For learners of English, the j, ch and y sounds can prove challenging to pronounce and distinguish, depending on one’s native language. Let’s take a look at how the sounds are different. Keep in mind that in the phonetic alphabet, the j sound appears as/ʤ/, the ch sound is /ʧ/ and the y sound is/j/
To produce the /ʤ/ sound, first press your tongue on the roof of your mouth to stop the airflow between your tongue and the ridge behind your teeth. Then release your tongue slightly to push the air through a narrow gap. This sound is voiced, which means that you vibrate your vocal cords to make the sound.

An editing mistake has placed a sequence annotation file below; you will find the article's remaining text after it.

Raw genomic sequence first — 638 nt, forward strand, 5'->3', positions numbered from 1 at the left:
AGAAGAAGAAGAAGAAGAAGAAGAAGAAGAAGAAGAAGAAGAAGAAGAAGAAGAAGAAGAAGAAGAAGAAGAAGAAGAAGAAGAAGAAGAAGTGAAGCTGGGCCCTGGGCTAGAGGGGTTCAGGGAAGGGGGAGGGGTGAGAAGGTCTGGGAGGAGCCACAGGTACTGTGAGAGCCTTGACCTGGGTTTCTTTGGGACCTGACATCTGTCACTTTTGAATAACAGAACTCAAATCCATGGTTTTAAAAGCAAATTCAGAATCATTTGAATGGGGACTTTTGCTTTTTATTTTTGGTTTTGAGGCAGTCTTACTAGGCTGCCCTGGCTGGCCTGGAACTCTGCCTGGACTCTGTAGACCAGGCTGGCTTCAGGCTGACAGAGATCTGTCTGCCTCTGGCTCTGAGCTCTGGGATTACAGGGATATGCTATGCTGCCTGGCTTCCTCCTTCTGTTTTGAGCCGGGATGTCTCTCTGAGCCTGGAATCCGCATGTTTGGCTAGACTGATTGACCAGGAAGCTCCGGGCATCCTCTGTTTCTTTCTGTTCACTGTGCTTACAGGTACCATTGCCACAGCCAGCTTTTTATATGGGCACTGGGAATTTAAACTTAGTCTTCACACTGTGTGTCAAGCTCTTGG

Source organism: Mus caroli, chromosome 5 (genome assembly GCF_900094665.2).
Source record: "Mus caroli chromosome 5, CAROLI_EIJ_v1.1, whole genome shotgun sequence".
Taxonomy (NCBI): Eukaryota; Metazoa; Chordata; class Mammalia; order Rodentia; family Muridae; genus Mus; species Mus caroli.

To produce the /ʧ/, follow the same mouth position as the /ʤ/. In this case, however, do not produce a vibration with your vocal cords. This sound is voiceless.
To produce the /j/ or “y” sound, raise the middle part of the tongue against the centre of your palate without touching it. Open your mouth to produce the “y” sound and the vowel that follows it.
Tip: The /j/ It’s similar to a short /i/ or /ɪ/ quickly followed by a vowel, however your tongue will be closer to the roof of your mouth than when producing the /i/ or /ɪ/.
Tip for Spanish speakers:
This sound is often problematic for Spanish speakers, but it’s essentially the same sound that you hear at the beginning of hielo, hiato or iónico.
Practice with these minimal pairs of the J, CH and Y Sounds :
/ʧ/ /ʤ/ /j/
Cello jello yellow
Cherry Jerry Yari
Che Jay Yay
Ciao Jowl Yow
Chet Jet Yet
Chi Gee Yee
Cho Joe Yo!
Chew Jew You
Cheer Jeer Year
Choke Joke Yoke
To learn more about commonly confused consonant sounds, check out the following articles:
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